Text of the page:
Marcuse, Ludwig

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MARCUSE, LUDWIG (1894–1971), German essayist. Born in Berlin, Marcuse began his career as a drama critic and as the biographer of Buechner (1922) and Strindberg (1924). During his last years in Germany, he also published perceptive biographies of *Boerne (1929) and *Heine (1932). The implicit parallels between Heine's age and his own are prominent in the latter. In 1933 he emigrated to France, visited the Soviet Union, and escaped to the U.S. in 1939. In 1945 he became professor of German literature and philosophy at the University of Southern California. After 1949 he visited Germany several times and resettled there in 1962. He was increasingly drawn to the history of ideas: significant works in this field are his Pessimismus, ein Stadium der Reife (1953) and Amerikanisches Philosophieren (1959). These are stylized, luminous histories of ideas, written for the literate layman. In his autobiographical Mein zwanzigstes Jahrhundert (1960) he records a vast array of intellectual experiences, and presents a kaleidoscope of personalities in Germany, France, the U.S., and Israel.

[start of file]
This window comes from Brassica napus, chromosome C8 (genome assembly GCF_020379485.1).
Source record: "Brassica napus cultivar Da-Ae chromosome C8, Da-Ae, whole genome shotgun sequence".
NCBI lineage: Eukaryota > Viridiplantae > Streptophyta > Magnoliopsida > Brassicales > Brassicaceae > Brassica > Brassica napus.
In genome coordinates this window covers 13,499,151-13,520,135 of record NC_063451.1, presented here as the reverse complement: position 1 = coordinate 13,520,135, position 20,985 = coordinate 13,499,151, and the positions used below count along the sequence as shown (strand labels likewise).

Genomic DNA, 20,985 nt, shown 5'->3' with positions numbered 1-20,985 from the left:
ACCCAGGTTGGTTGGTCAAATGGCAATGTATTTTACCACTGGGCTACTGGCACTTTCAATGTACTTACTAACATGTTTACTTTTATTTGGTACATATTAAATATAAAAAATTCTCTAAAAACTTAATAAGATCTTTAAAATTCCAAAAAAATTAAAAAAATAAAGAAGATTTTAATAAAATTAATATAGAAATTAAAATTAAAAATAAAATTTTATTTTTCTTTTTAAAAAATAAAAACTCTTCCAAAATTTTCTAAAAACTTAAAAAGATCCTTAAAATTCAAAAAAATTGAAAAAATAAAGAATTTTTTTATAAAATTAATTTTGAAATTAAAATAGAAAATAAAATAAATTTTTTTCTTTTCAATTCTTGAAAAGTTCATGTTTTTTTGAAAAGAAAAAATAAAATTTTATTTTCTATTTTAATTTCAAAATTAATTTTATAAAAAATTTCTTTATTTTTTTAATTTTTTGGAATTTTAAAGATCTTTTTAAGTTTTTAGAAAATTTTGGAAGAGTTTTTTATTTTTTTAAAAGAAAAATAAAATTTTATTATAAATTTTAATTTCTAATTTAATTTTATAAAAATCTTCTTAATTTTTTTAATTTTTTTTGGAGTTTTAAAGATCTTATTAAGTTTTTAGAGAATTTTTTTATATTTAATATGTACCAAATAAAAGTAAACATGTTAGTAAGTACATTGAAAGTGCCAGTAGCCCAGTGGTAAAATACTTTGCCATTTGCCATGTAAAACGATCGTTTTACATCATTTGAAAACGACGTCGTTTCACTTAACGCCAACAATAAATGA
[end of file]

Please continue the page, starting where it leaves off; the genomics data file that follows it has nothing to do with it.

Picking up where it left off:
add. bibliography:

D. Lamping, "Der Aussenseiter und seine 'arme Freiheit' – Ueber Ludwig Marcuse," in: M. Braun et al. (eds.), Hinauf und Zurueck in die herzhelle ZukunftDeutsch-Juedische Literatur im 20. Jahrhundert (2000), 267–79; D. Lamping, Ludwig MarcuseWerk und Wirkung (1987); K.U. Fischer, Ludwig Marcuses schriftstellerische Tätigkeit im franzoesischen Exil 193339 (1976); K.H. Hense, Glueck und SkepsisLudwig Marcuses Philosophie des Humanismus (2000).

[Harold von Hofe]